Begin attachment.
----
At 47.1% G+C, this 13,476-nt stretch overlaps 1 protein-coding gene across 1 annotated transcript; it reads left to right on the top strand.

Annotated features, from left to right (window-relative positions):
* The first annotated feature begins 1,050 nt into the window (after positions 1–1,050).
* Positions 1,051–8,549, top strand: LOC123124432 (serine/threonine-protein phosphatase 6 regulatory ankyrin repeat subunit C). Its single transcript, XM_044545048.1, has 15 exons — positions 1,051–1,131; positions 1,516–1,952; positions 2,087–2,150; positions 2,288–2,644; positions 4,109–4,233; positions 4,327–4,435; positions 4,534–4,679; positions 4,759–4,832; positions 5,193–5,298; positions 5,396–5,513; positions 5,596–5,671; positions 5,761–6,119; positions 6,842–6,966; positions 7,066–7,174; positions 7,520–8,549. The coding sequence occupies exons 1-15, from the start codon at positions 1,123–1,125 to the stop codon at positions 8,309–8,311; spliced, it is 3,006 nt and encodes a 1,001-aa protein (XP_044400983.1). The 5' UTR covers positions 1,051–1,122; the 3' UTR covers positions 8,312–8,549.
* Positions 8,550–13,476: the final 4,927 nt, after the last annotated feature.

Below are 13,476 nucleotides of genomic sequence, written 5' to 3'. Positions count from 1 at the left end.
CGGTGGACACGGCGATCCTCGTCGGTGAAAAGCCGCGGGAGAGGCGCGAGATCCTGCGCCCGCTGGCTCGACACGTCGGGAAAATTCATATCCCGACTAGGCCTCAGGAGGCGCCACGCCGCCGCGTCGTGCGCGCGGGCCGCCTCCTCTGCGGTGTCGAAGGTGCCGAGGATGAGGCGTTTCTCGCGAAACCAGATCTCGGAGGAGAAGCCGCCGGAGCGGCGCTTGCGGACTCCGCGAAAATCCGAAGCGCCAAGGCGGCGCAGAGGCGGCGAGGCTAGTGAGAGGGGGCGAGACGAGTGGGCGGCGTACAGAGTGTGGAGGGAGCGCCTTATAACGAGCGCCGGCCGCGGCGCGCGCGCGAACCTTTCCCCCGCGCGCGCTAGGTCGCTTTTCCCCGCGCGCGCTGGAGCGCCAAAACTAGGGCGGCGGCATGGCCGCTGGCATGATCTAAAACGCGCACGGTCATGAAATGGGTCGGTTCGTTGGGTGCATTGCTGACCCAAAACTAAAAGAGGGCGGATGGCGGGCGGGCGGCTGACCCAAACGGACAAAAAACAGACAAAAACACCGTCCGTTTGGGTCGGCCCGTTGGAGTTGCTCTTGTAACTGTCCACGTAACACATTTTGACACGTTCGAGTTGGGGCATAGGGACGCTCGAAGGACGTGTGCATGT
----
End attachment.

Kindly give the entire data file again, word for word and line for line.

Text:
At 47.1% G+C, this 13,476-nt stretch overlaps 1 protein-coding gene across 1 annotated transcript; it reads left to right on the top strand.

Annotated features, from left to right (window-relative positions):
* The first annotated feature begins 1,050 nt into the window (after positions 1–1,050).
* Positions 1,051–8,549, top strand: LOC123124432 (serine/threonine-protein phosphatase 6 regulatory ankyrin repeat subunit C). Its single transcript, XM_044545048.1, has 15 exons — positions 1,051–1,131; positions 1,516–1,952; positions 2,087–2,150; positions 2,288–2,644; positions 4,109–4,233; positions 4,327–4,435; positions 4,534–4,679; positions 4,759–4,832; positions 5,193–5,298; positions 5,396–5,513; positions 5,596–5,671; positions 5,761–6,119; positions 6,842–6,966; positions 7,066–7,174; positions 7,520–8,549. The coding sequence occupies exons 1-15, from the start codon at positions 1,123–1,125 to the stop codon at positions 8,309–8,311; spliced, it is 3,006 nt and encodes a 1,001-aa protein (XP_044400983.1). The 5' UTR covers positions 1,051–1,122; the 3' UTR covers positions 8,312–8,549.
* Positions 8,550–13,476: the final 4,927 nt, after the last annotated feature.

Below are 13,476 nucleotides of genomic sequence, written 5' to 3'. Positions count from 1 at the left end.
CGGTGGACACGGCGATCCTCGTCGGTGAAAAGCCGCGGGAGAGGCGCGAGATCCTGCGCCCGCTGGCTCGACACGTCGGGAAAATTCATATCCCGACTAGGCCTCAGGAGGCGCCACGCCGCCGCGTCGTGCGCGCGGGCCGCCTCCTCTGCGGTGTCGAAGGTGCCGAGGATGAGGCGTTTCTCGCGAAACCAGATCTCGGAGGAGAAGCCGCCGGAGCGGCGCTTGCGGACTCCGCGAAAATCCGAAGCGCCAAGGCGGCGCAGAGGCGGCGAGGCTAGTGAGAGGGGGCGAGACGAGTGGGCGGCGTACAGAGTGTGGAGGGAGCGCCTTATAACGAGCGCCGGCCGCGGCGCGCGCGCGAACCTTTCCCCCGCGCGCGCTAGGTCGCTTTTCCCCGCGCGCGCTGGAGCGCCAAAACTAGGGCGGCGGCATGGCCGCTGGCATGATCTAAAACGCGCACGGTCATGAAATGGGTCGGTTCGTTGGGTGCATTGCTGACCCAAAACTAAAAGAGGGCGGATGGCGGGCGGGCGGCTGACCCAAACGGACAAAAAACAGACAAAAACACCGTCCGTTTGGGTCGGCCCGTTGGAGTTGCTCTTGTAACTGTCCACGTAACACATTTTGACACGTTCGAGTTGGGGCATAGGGACGCTCGAAGGACGTGTGCATGT